By Larry Erickson
Garages often harbor a not-so-secret second life: heroic home workshop. They’re well-suited to the task, with a tolerance for the noise and dust of do-it-yourself projects.
But if a garage workshop isn’t comfortable and convenient to use, you’ll avoid projects rather than enjoy them. Here are the essentials:
Adequate work space. Ideally, you’ll need room to work even when your cars are parked inside. Figure a minimum area of 10 ft. long and 6 ft. deep.
Appropriate storage. Places for tools and supplies are mandatory — the top of your work surface doesn’t count!
Excellent lighting. Both task and ambient lighting help keep you safe and projects mistake-free.
Durable surfaces. Pound away on your work
surface — it can take it.
You can assemble a basic workbench, cabinets, shelving, and add simple overhead lighting for less than $500. At the other end of the spectrum, there’s no end; you can spend tens of thousands of dollars creating an ultimate garage shop showplace.
Your Workbench — Heart and Soul of DIY
Your primary work surface should be a rock-solid bench with a hard and heavy top. Buy or build the best you can manage. (Then vow to keep the top clear — tools and materials have a way of eating up workbench space).
Premade workbenches run $100 to $500 and come in many lengths; they’re usually 24 inches deep. A
38-inch height is typical, but you might be more comfortable with a work surface as low as 36 or as high as 42 inches. Some benches include vises, drawers, and shelves.
Build one yourself using readily available plans.
A simple, sturdy workbench takes less than a day to build and materials cost less than $100. A more complex bench with a miter saw stand and drawers costs $300-$500 to build and takes a weekend.
The Right Bright Light
Garage work surfaces need bright ambient light and strong task lighting.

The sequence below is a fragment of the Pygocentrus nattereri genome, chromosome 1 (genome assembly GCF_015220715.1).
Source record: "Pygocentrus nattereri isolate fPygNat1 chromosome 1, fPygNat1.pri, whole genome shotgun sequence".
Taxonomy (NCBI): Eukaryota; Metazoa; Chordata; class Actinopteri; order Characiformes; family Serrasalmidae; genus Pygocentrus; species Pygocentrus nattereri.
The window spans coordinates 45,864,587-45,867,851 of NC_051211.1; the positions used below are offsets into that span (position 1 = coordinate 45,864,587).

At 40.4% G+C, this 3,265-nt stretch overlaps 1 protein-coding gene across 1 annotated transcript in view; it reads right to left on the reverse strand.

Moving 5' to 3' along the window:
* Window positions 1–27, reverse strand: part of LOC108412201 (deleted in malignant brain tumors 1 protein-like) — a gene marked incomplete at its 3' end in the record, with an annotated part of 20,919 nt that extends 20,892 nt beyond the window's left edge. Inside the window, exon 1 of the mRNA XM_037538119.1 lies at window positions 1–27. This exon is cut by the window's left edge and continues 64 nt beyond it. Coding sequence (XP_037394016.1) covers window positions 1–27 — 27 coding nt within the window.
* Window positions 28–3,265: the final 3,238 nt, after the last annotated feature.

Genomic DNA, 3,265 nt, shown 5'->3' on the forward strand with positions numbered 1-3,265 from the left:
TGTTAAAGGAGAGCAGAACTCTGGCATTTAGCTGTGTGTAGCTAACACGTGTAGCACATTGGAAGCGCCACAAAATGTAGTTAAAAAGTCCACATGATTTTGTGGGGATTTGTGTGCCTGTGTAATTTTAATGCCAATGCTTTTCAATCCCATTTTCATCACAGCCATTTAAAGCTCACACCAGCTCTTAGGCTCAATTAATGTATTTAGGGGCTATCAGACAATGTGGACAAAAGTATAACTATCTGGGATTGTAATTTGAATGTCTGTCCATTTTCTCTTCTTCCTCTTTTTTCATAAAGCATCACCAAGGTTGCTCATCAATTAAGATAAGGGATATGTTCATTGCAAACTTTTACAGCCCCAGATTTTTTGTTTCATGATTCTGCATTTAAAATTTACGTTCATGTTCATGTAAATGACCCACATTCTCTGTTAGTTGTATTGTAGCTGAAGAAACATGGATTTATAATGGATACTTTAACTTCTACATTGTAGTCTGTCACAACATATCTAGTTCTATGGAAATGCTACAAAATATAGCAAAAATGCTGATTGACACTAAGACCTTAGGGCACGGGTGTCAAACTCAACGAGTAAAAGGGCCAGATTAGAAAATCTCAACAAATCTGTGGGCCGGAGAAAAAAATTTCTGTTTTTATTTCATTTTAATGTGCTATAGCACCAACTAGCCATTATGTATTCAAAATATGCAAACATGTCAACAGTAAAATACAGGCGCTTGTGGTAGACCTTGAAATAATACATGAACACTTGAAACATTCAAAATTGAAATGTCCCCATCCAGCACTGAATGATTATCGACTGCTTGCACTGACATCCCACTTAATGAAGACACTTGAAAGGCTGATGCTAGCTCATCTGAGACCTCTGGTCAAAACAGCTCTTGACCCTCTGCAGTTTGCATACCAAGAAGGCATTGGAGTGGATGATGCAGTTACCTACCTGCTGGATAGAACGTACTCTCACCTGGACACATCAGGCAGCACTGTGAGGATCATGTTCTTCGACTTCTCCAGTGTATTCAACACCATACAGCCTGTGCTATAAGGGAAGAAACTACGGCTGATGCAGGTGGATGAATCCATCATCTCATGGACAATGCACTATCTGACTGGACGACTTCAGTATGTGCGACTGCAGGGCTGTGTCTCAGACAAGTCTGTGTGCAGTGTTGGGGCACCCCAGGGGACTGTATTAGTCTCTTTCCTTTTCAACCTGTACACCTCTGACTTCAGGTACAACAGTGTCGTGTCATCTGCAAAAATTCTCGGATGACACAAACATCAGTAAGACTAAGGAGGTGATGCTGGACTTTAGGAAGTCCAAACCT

High-intensity lights (halogen, LEDs, and others) are great for over-bench task lighting. An LED task light with a flexible goose-neck puts light where you need it.
If your garage has a finished ceiling, recessed fixtures (can lights) are inexpensive ($10-$20) and are good for task and ambient lighting.
Ceiling-mounted fluorescent light fixtures are the classic, low-cost solution for workshop lighting. A two- or four-bulb, 48-inch fluorescent fixture costs less than $50.
When shopping for workshop lighting, think lumens rather than watts. A lumen is a measure of lighting brightness, and is a handy way to compare today’s new energy-efficient light bulbs. Lighting fixtures and bulbs have labels that indicate lumens per device. A general rule of thumb is to use 130 to 150 lumens per square foot of work space.
For example, a 40-watt fluorescent bulb puts out about 2,200 lumens. A 60-watt incandescent bulb puts out about 800 lumens.
Adding Adequate Electrical Power
Along with your new lights, be sure your garage workshop has adequate electrical service — outlets and capacity — to accommodate your arsenal of power tools. Place outlets nearby; don’t depend on extension cords stretched across your garage — they can be a tripping hazard. If you don’t have 30-amp circuits on your garage service, talk with an electrical contractor about making this simple upgrade.
Good electricians work quickly, so installing shop lights might take only an hour or two if access to electrical service is readily available. Increasing circuit capacity generally requires running new, heavier-gauge wire from your circuit-breaker box to the shop site.
Storage: Everything in Its Place
Don’t make yourself rummage through old coffee cans full of rattling bolts and bits: Visit home improvement centers for garage storage ideas and products.
Modular, wall-mounted garage storage systems let you configure shelves, bins, and hooks the way you need. Cost is about $10 per sq. ft. of wall space.
Plastic bins and hefty tubs protect tools, sandpaper, and tool manuals from insects, rodents, and dust. A 10-gallon plastic tub with lid is $5-$8.
Old kitchen cabinets, available where salvaged building materials are sold, are a great way to add storage — and a homemade workbench. Salvaged cabinets are about 50-75% cheaper than new. Top a run of cabinets with ¾-inch plywood for a durable work surface.